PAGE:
The Heart Work of Unpacking the Narrative
There are ample reasons for why women think differently than men and it makes sense men and women will have different emotional responses to different situations. Men will respond different to promotion than women will, and many women will carry career frustrations throughout their career, because of long standing feelings and exposure to inequities in the workplace.
University of Cambridge shared a recent study by Christa Taylor, ‘Gender and Emotions at Work: Organizational Rank Has Greater Emotional Benefits for Men than Women.’, just released April of 2022. This study with over 15000 workers proves that women need communities and safe circles to manage negative emotions at work. Emotional differences between men and women will determine how quickly they rise to the ranks, the impact of microaggressions, effect their decision making, resolving conflict or the avoidance of it, and their leadership capabilities.
Women who are less confident will withhold great ideas for fear of looking stupid, shamed for their ideas, or even ignored. For women who feel that there is no place for discussing tough issues, emotions, challenges, and unpacking narratives, can have a long-standing deficit on their career, and many feel they are on the island of misfits.
It is up to women to decide to act and not to wait for someone to do something for them. Women need to take back control Harvard School of Public Health suggested that women take a strategic approach to help them move up the ladder and create a strategic plan to get where they want to go.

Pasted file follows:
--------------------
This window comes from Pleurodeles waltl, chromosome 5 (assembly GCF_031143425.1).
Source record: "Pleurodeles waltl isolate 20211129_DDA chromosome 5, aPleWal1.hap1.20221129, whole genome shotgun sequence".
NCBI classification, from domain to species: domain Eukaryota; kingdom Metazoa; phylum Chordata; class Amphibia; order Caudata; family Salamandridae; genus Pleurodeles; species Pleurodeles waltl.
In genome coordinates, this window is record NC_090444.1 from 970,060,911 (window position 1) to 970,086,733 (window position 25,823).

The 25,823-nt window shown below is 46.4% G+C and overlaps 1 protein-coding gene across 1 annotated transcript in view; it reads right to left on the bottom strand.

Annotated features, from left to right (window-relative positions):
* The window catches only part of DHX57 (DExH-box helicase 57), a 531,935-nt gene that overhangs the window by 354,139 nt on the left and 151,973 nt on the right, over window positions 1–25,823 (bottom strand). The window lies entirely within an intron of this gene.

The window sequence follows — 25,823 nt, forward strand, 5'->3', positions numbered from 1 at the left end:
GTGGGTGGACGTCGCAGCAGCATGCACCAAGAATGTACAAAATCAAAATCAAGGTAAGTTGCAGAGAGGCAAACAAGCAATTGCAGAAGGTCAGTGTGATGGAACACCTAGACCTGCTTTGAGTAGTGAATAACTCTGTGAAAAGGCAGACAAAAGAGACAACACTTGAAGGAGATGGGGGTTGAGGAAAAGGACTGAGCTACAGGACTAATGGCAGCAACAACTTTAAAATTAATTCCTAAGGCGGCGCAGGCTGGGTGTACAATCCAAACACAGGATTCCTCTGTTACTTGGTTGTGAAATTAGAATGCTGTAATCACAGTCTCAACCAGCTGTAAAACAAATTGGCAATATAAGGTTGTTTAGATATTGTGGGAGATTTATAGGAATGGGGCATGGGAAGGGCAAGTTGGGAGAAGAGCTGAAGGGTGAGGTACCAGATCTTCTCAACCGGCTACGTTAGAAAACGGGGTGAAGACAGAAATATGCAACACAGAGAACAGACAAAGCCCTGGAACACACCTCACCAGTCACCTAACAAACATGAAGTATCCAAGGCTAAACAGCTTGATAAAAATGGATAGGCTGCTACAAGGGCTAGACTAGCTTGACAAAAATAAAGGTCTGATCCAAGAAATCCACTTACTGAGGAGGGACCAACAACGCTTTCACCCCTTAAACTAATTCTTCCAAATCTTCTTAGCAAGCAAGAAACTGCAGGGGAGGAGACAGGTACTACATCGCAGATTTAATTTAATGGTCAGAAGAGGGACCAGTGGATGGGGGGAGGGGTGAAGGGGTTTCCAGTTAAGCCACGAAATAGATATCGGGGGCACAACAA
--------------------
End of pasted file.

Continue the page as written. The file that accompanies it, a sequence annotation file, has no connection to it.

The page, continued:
What Can Women Do to Overcome Negative Emotions and Own Their Career Advancement Strategies?
Be Clear About What You Want:
Women often lead others to guess about what they want and need from their employers for fear of a negative response, leaving them feeling less than their male counterparts and quickly asking, “What else can I do to move up.” They then get a laundry list of administrative tasks that are not align for their promotions. Therefore, women need to have a safe space to practice their communication and negotiation skills and become clear on what they need and want, and a “NO” response is a trigger for better negotiation skills.
Unpack Your Narrative:
Women operate on a thorough list of to dos and work for excellence. Women come from a mindset of development, care, and support for others and rarely give any credence to the time and support they need to unpack their own narrative to gain new leadership capabilities. Their beliefs, at times, may sabotage future success. This silent epidemic lies in the subconscious and can only be revealed in safe spaces, with other women, where critical questions are not felt as shaming, and critically unpack beliefs that get in the way for future success. This is not easy for women and creates a tremendous amount of fear and stress at time. These types of small groups create support communities that are professionally facilitated by other women outside of the company, since blind biases exist with facilitators that are employees of the company.
For corporate women who find safe communities and can learn the art of Diagnostic Thinking™, find lifelong friendships, confidants, support for new innovative thinking, and accountability for what they want and deserve.
Seventy percent of over two hundred women who join a Diagnostic Thinking™ group have moved to new roles, created new roles, and one hundred percent are more confident leaders and happy at work.
Dina Readinger is an expert facilitator for transformation change and strategic thinking, solving business critical problems through diverse groups of employees. Her signature Diversity Leadership Development program creates strong confident leaders and culture where people are inspired to stay. Her new book “Thinking Differently” is set for release summer of 2022.